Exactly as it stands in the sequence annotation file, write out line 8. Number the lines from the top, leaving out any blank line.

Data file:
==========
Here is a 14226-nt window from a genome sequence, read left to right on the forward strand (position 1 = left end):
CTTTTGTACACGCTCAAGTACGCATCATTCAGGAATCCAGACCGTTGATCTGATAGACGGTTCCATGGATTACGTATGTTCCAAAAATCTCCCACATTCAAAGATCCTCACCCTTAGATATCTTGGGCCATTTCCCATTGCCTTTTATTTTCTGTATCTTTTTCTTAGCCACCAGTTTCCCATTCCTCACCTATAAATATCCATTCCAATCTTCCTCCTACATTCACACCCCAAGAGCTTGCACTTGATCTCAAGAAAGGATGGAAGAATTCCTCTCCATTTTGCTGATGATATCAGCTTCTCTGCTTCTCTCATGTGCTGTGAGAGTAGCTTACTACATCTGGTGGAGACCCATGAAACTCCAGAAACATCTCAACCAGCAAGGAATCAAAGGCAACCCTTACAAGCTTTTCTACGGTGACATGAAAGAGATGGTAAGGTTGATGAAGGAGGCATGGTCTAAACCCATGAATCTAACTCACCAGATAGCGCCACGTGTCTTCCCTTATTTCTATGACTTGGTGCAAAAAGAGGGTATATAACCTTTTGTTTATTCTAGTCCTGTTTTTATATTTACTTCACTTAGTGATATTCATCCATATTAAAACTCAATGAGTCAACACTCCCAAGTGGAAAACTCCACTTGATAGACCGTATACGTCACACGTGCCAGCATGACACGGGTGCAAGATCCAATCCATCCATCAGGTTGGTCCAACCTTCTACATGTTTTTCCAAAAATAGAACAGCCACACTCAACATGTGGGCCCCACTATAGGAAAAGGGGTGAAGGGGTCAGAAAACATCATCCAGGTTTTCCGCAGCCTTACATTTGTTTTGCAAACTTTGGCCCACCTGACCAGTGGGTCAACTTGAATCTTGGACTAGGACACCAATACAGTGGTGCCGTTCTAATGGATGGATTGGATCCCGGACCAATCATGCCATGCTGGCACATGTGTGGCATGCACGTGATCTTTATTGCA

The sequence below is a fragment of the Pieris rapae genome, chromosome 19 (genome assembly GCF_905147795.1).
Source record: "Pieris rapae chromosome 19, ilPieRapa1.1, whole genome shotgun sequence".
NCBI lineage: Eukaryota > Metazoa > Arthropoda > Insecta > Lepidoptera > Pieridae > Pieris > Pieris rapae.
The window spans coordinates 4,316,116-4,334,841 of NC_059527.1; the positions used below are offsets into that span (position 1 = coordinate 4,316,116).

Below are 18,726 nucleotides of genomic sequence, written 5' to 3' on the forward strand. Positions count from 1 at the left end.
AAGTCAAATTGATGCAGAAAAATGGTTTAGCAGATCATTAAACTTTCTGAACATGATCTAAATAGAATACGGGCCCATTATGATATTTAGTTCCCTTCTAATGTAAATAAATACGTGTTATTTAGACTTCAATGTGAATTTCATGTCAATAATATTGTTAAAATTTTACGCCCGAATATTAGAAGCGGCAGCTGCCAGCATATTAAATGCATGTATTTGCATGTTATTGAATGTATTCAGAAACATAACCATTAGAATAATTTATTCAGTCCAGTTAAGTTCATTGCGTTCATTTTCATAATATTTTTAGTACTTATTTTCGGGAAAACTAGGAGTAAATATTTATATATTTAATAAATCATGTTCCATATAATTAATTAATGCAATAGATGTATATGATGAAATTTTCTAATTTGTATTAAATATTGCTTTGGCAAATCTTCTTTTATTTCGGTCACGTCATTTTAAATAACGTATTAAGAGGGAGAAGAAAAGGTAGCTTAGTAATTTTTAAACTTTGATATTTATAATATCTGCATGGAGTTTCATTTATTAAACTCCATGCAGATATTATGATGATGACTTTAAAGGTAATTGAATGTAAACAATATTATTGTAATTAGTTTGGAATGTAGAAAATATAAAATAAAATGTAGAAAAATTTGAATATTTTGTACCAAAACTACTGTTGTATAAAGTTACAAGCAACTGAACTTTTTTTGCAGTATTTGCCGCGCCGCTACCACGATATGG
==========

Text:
AAGTCAAATTGATGCAGAAAAATGGTTTAGCAGATCATTAAACTTTCTGAACATGATCTAAATAGAATACGGGCCCATTATGATATTTAGTTCCCTTCTAATGTAAATAAATACGTGTTATTTAGACTTCAATGTGAATTTCATGTCAATAATATTGTTAAAATTTTACGCCCGAATATTAGAAGCGGCAGCTGCCAGCATATTAAATGCATGTATTTGCATGTTATTGAATGTATTCAGAAACATAACCATTAGAATAATTTATTCAGTCCAGTTAAGTTCATTGCGTTCATTTTCATAATATTTTTAGTACTTATTTTCGGGAAAACTAGGAGTAAATATTTATATATTTAATAAATCATGTTCCATATAATTAATTAATGCAATAGATGTATATGATGAAATTTTCTAATTTGTATTAAATATTGCTTTGGCAAATCTTCTTTTATTTCGGTCACGTCATTTTAAATAACGTATTAAGAGGGAGAAGAAAAGGTAGCTTAGTAATTTTTAAACTTTGATATTTATAATATCTGCATGGAGTTTCATTTATTAAACTCCATGCAGATATTATGATGATGACTTTAAAGGTAATTGAATGTAAACAATATTATTGTAATTAGTTTGGAATGTAGAAAATATAAAATAAAATGTAGAAAAATTTGAATATTTTGTACCAAAACTACTGTTGTATAAAGTTACAAGCAACTGAACTTTTTTTGCAGTATTTGCCGCGCCGCTACCACGATATGG